The Journal of Arthroplasty, Volume 34, Issue 5, 901 - 906

The Influence of Modifiable, Postoperative Patient Variables on the Length of Stay After Total Hip Arthroplasty

Farley, Kevin X. et al.


Many studies have examined strategies to reduce length of stay (LOS) after total hip arthroplasty (THA), but few have focused on modifiable patient-specific information in the acute postoperative period. This study investigates the determinants of LOS after THA, with a focus on potentially modifiable factors.


A total of 1278 patients undergoing elective THA from 2012 to 2014 were extracted from our institutional data warehouse at our academic orthopedic specialty hospital. Data were collected on patient demographics, comorbidities, inpatient opioid use, hypotensive events, and abnormalities in laboratory values, all occurring on postoperative day 0 or 1. The main outcome was hospital LOS. Multivariate regression analysis was performed to identify independent risk factors for LOS over 3 days.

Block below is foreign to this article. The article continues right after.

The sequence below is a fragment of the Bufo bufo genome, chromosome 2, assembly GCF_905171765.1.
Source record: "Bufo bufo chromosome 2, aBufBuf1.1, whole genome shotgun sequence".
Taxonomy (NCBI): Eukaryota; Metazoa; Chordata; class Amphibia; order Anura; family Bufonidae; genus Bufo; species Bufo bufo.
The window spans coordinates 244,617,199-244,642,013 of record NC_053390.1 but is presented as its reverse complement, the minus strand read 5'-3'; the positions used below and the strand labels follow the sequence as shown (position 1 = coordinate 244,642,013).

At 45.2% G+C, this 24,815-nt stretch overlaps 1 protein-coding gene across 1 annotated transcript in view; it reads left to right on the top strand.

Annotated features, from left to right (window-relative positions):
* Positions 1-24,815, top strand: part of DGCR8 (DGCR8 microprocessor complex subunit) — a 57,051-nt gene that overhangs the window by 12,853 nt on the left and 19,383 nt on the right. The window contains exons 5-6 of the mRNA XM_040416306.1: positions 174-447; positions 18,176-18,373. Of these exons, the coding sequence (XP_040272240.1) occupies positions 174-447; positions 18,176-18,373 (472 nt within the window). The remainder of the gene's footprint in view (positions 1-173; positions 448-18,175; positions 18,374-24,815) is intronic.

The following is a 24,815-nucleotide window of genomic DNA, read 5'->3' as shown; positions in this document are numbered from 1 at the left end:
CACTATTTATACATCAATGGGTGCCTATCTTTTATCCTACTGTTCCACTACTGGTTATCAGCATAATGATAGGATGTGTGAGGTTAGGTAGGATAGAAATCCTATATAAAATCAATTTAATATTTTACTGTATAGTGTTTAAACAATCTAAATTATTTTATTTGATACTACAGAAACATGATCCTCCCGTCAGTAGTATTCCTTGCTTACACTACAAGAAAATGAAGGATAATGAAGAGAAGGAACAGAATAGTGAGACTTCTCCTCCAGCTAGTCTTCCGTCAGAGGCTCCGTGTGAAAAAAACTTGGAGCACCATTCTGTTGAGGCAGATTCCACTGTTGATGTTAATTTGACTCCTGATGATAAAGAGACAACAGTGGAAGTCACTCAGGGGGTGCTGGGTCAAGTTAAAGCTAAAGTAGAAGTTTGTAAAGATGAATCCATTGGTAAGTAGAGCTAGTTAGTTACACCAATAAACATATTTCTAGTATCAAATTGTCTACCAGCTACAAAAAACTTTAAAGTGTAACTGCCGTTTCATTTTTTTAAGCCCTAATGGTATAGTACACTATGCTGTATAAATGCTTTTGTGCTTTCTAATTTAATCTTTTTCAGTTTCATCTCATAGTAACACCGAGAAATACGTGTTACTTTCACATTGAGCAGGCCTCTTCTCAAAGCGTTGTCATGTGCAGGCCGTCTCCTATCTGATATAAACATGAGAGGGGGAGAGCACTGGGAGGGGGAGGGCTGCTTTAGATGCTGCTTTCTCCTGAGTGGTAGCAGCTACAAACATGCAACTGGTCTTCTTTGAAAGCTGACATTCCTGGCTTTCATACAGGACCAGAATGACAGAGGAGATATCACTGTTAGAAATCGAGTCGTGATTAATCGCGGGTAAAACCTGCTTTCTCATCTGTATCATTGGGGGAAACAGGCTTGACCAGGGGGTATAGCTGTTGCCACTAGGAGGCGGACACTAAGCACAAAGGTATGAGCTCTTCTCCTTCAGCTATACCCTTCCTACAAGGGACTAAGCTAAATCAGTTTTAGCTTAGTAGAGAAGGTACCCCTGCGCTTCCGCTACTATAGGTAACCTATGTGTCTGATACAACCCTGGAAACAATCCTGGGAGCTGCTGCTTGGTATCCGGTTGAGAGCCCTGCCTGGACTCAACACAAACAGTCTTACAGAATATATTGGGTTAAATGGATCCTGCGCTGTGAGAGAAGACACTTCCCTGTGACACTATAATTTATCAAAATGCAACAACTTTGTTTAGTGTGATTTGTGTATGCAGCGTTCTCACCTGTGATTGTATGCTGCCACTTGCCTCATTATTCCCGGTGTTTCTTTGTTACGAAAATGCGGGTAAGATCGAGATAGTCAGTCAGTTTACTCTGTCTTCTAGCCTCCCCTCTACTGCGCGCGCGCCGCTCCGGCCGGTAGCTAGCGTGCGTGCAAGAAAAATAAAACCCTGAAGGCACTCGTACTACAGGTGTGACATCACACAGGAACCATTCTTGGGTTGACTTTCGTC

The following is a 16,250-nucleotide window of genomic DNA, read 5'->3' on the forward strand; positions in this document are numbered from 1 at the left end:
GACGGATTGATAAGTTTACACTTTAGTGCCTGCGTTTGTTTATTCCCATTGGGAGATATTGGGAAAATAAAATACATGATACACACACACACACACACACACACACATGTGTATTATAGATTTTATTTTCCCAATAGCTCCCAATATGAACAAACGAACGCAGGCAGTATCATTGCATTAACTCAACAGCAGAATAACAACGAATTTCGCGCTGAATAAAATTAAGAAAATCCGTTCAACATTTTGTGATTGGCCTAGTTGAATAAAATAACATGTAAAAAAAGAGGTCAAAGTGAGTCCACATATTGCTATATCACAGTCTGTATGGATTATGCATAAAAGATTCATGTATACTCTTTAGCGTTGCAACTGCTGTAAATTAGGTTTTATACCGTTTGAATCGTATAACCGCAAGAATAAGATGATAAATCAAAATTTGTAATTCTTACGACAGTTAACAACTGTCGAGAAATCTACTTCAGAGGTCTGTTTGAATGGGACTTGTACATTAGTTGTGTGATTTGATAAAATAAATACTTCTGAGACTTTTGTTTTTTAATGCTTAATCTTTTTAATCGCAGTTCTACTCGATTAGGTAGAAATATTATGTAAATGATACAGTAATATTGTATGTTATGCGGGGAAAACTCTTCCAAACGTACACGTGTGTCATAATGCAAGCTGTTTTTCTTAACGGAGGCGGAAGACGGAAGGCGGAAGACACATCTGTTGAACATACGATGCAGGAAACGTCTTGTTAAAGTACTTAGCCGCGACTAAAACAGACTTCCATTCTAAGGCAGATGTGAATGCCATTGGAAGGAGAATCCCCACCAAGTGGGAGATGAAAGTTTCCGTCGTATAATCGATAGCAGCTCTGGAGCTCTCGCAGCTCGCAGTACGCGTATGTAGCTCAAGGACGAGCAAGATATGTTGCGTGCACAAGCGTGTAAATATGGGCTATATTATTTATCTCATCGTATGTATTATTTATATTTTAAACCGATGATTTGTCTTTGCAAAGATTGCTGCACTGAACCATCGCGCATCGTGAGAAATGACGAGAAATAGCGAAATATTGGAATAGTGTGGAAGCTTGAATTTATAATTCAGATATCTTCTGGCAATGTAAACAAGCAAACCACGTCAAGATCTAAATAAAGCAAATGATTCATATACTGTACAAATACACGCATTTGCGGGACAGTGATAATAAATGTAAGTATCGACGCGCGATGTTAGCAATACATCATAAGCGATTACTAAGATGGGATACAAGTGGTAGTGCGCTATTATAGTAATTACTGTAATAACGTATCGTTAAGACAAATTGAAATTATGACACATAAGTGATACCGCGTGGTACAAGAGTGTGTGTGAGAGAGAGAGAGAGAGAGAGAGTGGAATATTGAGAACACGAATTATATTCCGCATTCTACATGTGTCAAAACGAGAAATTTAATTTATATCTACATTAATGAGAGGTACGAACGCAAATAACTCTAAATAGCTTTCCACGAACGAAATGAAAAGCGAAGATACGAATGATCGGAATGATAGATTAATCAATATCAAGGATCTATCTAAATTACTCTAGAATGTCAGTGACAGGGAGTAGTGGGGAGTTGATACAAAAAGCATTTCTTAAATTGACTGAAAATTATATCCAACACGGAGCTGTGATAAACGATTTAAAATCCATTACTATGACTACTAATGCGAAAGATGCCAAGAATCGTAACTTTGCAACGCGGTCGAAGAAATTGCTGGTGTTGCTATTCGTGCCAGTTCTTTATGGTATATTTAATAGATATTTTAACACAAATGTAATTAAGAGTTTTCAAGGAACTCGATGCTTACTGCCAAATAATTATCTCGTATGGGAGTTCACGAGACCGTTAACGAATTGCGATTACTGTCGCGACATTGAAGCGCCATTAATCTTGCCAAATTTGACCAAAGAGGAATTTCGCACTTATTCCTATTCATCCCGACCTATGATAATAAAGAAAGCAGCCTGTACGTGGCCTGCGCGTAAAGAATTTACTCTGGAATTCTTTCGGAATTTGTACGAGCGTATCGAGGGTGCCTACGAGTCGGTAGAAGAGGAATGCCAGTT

The average age of patients undergoing primary total hip arthroplasty in our cohort was 62.3 (standard deviation 10.7) years, and 52.7% were women. Eighty-one (6.3%) of 1278 patients had a LOS more than 3 days. Multivariate regression analysis demonstrated several statistically significant nonmodifiable and modifiable risk factors that influence LOS after THA. Nonmodifiable risk factors included nonwhite race (odds ratio [OR], 1.497), single marital status (OR, 1.724), increasing age (OR, 1.330), and increasing Charlson Comorbidity Index (OR, 1.411). Potentially modifiable risk factors included every 10 mg oral morphine equivalent consumption (1.069), every 5 postoperative hypotensive events (OR, 1.232), low hemoglobin (OR, 3.265), high glucose levels (OR, 1.887), and a high creatinine (OR, 2.874).


This study identifies potentially modifiable factors that are associated with increased LOS after THA, including postoperative opioid use and hypotensive events. Efforts to control narcotic use and initiatives aimed to reduce early postoperative hypotension could aid in reducing LOS. Furthermore, attempts should be made to correct postoperative anemia, high glucose levels, and a high creatinine level when possible.

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